Readings: “My Father's Things”
My dad died 28 years ago.
I still have some of his things:
A red plaid Pendleton bath robe.
(I look like Dad in that thing now.)
An old Sears table saw bought used in 1950.
I still use it, (but for rough cuts only).
An old grinding wheel, noisy as sin,
but sharpens mower blades in no time.
Trays and trays of screws and nuts,
sorted in biscuit pans by size.
(Just stir and search.)
His gold watch given to him in '57.
It hasn't worked for years.
It's going to cost too much to fix it,
so I keep it in my drawer.
I had his pocket knife but lost it.
(I always lose my pocket knife.)
There are other things of his I have as well:
I have his feet. I swear, my feet look just like his.
I have his eyes. (They're big and brown.)
I have his gait (knees kicking out like bow-legged cowboys).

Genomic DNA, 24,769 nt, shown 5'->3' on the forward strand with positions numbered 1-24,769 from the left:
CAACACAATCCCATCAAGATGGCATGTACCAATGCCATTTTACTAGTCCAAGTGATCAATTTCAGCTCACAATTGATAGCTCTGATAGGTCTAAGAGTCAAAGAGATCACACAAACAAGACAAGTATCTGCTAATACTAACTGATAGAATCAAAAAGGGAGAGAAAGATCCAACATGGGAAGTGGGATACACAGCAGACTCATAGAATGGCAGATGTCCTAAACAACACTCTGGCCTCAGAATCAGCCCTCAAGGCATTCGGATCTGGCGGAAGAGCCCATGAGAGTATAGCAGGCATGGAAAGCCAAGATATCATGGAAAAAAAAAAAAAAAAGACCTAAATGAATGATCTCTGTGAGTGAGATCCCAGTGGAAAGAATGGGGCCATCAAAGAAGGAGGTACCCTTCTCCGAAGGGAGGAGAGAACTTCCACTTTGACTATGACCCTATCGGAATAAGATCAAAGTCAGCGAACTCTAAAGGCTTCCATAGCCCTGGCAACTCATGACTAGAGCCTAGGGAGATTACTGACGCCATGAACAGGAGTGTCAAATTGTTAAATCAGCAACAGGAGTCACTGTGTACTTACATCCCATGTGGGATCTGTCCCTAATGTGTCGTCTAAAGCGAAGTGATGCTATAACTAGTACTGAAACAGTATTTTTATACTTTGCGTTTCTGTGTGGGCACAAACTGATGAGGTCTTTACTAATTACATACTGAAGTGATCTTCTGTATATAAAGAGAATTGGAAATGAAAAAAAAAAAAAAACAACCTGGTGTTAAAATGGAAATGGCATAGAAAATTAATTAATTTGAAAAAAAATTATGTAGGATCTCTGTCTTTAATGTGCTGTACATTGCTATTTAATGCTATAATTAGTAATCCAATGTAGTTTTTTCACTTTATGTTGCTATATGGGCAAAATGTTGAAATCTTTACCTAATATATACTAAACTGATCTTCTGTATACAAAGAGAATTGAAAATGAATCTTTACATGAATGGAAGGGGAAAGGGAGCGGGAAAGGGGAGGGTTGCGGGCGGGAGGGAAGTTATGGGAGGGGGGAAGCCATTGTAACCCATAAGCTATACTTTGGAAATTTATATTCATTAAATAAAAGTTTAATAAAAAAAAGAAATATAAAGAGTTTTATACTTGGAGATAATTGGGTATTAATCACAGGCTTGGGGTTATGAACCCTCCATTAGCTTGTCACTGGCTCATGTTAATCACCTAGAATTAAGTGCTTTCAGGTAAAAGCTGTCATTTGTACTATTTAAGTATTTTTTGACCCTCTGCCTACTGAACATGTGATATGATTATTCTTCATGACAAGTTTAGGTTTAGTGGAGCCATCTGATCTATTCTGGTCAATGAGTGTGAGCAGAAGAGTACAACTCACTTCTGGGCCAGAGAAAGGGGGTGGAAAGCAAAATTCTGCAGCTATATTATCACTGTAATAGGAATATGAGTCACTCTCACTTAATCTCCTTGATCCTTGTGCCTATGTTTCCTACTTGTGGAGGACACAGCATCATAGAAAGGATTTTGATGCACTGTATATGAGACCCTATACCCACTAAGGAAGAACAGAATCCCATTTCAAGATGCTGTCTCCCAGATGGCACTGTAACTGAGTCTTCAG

When I walk in front of storefront windows, it's my dad.
I have some other things of his too:
A love of animals,
one of God's greatest inventions.
His value system and code of conduct,
the do's and don'ts of being a man.
Some might say, "Bathrobes and saws and codes of conduct
are not exactly jewels to take to the bank."
I answer, "Jewels don't shine as brightly as my father's things."
Searching for the Spring: Poetic Reflections of Maine (c) 2005 by Ken Nye, published by TJMF Publishing.
Copyright: The author has given Unitarian Universalist Association member congregations permission to reprint this piece for use in public worship. Any reprints must acknowledge the name of the author.
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Last updated on Wednesday, February 27, 2013.
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